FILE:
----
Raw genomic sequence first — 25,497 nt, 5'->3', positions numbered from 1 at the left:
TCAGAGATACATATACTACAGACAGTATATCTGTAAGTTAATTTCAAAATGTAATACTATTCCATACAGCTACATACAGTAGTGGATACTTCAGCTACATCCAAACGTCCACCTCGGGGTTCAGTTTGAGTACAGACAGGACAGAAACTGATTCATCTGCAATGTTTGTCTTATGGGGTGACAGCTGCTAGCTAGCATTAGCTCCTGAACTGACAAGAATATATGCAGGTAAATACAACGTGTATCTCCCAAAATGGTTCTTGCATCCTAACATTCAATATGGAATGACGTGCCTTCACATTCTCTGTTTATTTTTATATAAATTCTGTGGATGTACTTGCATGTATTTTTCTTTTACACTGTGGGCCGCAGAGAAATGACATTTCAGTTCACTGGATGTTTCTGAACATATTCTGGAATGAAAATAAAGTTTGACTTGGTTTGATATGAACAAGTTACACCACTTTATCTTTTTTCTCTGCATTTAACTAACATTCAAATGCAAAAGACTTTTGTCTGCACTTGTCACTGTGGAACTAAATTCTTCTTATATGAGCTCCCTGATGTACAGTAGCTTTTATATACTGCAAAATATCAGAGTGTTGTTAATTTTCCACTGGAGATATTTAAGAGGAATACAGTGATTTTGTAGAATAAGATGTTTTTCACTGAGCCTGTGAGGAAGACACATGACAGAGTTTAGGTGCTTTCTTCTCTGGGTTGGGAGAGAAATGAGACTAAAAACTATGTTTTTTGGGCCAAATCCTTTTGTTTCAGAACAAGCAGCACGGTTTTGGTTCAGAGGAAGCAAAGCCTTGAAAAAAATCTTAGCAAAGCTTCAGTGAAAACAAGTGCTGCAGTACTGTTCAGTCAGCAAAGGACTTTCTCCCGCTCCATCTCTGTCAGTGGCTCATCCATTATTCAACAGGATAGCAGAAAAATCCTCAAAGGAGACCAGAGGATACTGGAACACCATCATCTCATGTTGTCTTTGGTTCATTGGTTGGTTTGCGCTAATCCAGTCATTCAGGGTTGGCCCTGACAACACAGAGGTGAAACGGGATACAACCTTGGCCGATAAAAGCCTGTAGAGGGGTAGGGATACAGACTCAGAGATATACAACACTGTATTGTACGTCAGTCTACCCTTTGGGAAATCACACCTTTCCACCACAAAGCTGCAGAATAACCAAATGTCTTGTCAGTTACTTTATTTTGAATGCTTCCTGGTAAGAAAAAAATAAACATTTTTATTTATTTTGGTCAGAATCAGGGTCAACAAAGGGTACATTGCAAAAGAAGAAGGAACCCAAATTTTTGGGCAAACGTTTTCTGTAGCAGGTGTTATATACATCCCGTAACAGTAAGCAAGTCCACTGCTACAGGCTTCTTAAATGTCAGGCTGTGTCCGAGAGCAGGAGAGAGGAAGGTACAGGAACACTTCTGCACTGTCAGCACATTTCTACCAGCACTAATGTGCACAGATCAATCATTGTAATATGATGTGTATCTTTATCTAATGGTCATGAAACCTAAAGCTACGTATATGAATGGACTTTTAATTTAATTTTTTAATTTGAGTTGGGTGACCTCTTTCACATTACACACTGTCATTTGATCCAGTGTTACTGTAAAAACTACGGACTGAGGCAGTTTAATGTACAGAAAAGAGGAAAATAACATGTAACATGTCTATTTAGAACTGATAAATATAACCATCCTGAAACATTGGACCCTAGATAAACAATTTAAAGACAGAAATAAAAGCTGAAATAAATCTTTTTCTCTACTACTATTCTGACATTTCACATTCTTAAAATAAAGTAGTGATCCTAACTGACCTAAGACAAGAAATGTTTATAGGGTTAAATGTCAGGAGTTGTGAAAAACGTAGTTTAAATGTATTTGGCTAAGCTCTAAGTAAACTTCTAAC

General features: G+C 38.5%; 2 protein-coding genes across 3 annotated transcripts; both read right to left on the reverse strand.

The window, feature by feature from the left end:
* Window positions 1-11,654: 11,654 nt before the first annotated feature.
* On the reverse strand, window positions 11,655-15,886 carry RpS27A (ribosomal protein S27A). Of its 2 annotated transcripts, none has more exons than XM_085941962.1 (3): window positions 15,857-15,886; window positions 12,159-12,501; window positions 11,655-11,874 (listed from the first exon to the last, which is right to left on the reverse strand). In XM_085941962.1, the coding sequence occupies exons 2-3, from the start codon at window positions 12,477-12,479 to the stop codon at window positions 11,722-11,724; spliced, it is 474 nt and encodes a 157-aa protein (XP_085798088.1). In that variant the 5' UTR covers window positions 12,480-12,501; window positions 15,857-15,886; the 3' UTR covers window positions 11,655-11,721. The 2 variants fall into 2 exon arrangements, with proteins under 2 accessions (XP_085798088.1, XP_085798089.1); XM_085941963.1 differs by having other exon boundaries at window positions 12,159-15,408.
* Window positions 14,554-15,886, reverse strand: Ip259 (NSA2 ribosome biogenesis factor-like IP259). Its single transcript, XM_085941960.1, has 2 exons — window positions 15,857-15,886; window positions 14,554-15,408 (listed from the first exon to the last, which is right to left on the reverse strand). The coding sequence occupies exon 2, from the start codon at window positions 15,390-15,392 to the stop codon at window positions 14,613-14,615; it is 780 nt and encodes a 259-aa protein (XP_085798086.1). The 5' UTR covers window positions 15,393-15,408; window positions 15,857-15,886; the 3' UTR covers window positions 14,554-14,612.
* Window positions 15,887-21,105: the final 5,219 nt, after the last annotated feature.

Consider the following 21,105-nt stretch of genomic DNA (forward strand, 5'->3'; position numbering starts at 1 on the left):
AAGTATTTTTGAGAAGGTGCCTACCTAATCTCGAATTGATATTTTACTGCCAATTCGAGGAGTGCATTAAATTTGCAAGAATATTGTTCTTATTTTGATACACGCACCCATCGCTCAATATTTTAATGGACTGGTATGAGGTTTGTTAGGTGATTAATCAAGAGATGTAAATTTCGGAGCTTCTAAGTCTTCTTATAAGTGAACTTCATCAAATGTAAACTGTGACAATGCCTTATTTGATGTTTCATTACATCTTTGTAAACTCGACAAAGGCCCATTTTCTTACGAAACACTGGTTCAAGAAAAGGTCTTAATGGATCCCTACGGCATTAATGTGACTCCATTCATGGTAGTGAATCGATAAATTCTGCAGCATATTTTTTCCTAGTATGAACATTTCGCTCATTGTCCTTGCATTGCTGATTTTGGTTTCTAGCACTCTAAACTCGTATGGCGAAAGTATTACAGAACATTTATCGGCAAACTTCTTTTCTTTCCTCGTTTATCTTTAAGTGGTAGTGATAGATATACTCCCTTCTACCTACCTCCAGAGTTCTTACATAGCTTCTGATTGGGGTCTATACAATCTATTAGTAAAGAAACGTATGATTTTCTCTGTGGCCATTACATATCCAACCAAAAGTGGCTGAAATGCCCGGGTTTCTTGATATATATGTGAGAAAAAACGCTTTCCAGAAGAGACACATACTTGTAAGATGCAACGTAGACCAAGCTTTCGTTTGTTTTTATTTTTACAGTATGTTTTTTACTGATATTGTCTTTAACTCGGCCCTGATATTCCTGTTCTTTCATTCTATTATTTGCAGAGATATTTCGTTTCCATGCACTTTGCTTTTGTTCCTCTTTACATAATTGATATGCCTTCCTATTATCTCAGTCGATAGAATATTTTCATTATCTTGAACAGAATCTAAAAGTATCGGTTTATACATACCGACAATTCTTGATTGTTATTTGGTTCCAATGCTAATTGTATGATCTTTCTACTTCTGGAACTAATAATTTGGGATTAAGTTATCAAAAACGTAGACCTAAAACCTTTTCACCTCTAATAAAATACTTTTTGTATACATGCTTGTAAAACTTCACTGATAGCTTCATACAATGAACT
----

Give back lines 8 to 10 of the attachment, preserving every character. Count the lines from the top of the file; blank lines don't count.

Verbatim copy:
* Window positions 15,887-21,105: the final 5,219 nt, after the last annotated feature.

Consider the following 21,105-nt stretch of genomic DNA (forward strand, 5'->3'; position numbering starts at 1 on the left):
AAGTATTTTTGAGAAGGTGCCTACCTAATCTCGAATTGATATTTTACTGCCAATTCGAGGAGTGCATTAAATTTGCAAGAATATTGTTCTTATTTTGATACACGCACCCATCGCTCAATATTTTAATGGACTGGTATGAGGTTTGTTAGGTGATTAATCAAGAGATGTAAATTTCGGAGCTTCTAAGTCTTCTTATAAGTGAACTTCATCAAATGTAAACTGTGACAATGCCTTATTTGATGTTTCATTACATCTTTGTAAACTCGACAAAGGCCCATTTTCTTACGAAACACTGGTTCAAGAAAAGGTCTTAATGGATCCCTACGGCATTAATGTGACTCCATTCATGGTAGTGAATCGATAAATTCTGCAGCATATTTTTTCCTAGTATGAACATTTCGCTCATTGTCCTTGCATTGCTGATTTTGGTTTCTAGCACTCTAAACTCGTATGGCGAAAGTATTACAGAACATTTATCGGCAAACTTCTTTTCTTTCCTCGTTTATCTTTAAGTGGTAGTGATAGATATACTCCCTTCTACCTACCTCCAGAGTTCTTACATAGCTTCTGATTGGGGTCTATACAATCTATTAGTAAAGAAACGTATGATTTTCTCTGTGGCCATTACATATCCAACCAAAAGTGGCTGAAATGCCCGGGTTTCTTGATATATATGTGAGAAAAAACGCTTTCCAGAAGAGACACATACTTGTAAGATGCAACGTAGACCAAGCTTTCGTTTGTTTTTATTTTTACAGTATGTTTTTTACTGATATTGTCTTTAACTCGGCCCTGATATTCCTGTTCTTTCATTCTATTATTTGCAGAGATATTTCGTTTCCATGCACTTTGCTTTTGTTCCTCTTTACATAATTGATATGCCTTCCTATTATCTCAGTCGATAGAATATTTTCATTATCTTGAACAGAATCTAAAAGTATCGGTTTATACATACCGACAATTCTTGATTGTTATTTGGTTCCAATGCTAATTGTATGATCTTTCTACTTCTGGAACTAATAATTTGGGATTAAGTTATCAAAAACGTAGACCTAAAACCTTTTCACCTCTAATAAAATACTTTTTGTATACATGCTTGTAAAACTTCACTGATAGCTTCATACAATGAACT